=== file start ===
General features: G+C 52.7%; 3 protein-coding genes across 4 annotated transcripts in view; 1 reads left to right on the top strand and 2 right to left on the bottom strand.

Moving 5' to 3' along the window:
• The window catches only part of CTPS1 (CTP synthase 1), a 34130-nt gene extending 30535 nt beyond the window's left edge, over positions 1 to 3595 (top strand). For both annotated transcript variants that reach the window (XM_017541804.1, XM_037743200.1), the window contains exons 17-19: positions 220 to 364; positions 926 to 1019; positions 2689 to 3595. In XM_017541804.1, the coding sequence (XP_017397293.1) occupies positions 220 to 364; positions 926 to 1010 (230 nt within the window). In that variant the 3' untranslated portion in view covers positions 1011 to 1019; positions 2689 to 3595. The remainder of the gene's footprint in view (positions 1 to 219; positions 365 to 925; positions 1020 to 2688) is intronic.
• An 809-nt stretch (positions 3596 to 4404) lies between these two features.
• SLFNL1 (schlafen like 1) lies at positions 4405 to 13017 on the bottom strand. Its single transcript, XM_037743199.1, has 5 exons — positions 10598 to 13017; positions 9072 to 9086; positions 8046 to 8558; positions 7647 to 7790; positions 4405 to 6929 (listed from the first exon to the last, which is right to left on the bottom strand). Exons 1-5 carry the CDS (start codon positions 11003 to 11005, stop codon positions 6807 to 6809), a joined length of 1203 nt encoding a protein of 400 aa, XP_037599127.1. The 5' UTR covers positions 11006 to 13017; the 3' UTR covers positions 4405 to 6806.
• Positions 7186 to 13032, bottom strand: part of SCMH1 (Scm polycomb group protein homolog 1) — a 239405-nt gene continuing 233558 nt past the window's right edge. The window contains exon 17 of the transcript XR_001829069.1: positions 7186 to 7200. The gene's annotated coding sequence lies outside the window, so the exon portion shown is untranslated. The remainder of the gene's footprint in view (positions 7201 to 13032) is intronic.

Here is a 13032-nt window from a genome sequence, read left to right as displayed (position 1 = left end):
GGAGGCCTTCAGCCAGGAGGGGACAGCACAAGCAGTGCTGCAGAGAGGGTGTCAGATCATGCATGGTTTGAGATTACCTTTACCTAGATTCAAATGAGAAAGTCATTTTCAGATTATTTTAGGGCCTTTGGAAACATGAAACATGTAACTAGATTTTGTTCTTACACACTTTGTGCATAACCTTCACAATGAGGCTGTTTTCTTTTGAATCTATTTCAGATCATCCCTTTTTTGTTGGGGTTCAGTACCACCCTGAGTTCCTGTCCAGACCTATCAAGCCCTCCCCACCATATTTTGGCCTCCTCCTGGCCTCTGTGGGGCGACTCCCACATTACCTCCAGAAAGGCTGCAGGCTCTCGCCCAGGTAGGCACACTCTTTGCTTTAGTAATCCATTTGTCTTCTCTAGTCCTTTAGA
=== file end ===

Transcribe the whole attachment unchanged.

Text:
General features: G+C 52.7%; 3 protein-coding genes across 4 annotated transcripts in view; 1 reads left to right on the top strand and 2 right to left on the bottom strand.

Moving 5' to 3' along the window:
• The window catches only part of CTPS1 (CTP synthase 1), a 34130-nt gene extending 30535 nt beyond the window's left edge, over positions 1 to 3595 (top strand). For both annotated transcript variants that reach the window (XM_017541804.1, XM_037743200.1), the window contains exons 17-19: positions 220 to 364; positions 926 to 1019; positions 2689 to 3595. In XM_017541804.1, the coding sequence (XP_017397293.1) occupies positions 220 to 364; positions 926 to 1010 (230 nt within the window). In that variant the 3' untranslated portion in view covers positions 1011 to 1019; positions 2689 to 3595. The remainder of the gene's footprint in view (positions 1 to 219; positions 365 to 925; positions 1020 to 2688) is intronic.
• An 809-nt stretch (positions 3596 to 4404) lies between these two features.
• SLFNL1 (schlafen like 1) lies at positions 4405 to 13017 on the bottom strand. Its single transcript, XM_037743199.1, has 5 exons — positions 10598 to 13017; positions 9072 to 9086; positions 8046 to 8558; positions 7647 to 7790; positions 4405 to 6929 (listed from the first exon to the last, which is right to left on the bottom strand). Exons 1-5 carry the CDS (start codon positions 11003 to 11005, stop codon positions 6807 to 6809), a joined length of 1203 nt encoding a protein of 400 aa, XP_037599127.1. The 5' UTR covers positions 11006 to 13017; the 3' UTR covers positions 4405 to 6806.
• Positions 7186 to 13032, bottom strand: part of SCMH1 (Scm polycomb group protein homolog 1) — a 239405-nt gene continuing 233558 nt past the window's right edge. The window contains exon 17 of the transcript XR_001829069.1: positions 7186 to 7200. The gene's annotated coding sequence lies outside the window, so the exon portion shown is untranslated. The remainder of the gene's footprint in view (positions 7201 to 13032) is intronic.

Here is a 13032-nt window from a genome sequence, read left to right as displayed (position 1 = left end):
GGAGGCCTTCAGCCAGGAGGGGACAGCACAAGCAGTGCTGCAGAGAGGGTGTCAGATCATGCATGGTTTGAGATTACCTTTACCTAGATTCAAATGAGAAAGTCATTTTCAGATTATTTTAGGGCCTTTGGAAACATGAAACATGTAACTAGATTTTGTTCTTACACACTTTGTGCATAACCTTCACAATGAGGCTGTTTTCTTTTGAATCTATTTCAGATCATCCCTTTTTTGTTGGGGTTCAGTACCACCCTGAGTTCCTGTCCAGACCTATCAAGCCCTCCCCACCATATTTTGGCCTCCTCCTGGCCTCTGTGGGGCGACTCCCACATTACCTCCAGAAAGGCTGCAGGCTCTCGCCCAGGTAGGCACACTCTTTGCTTTAGTAATCCATTTGTCTTCTCTAGTCCTTTAGA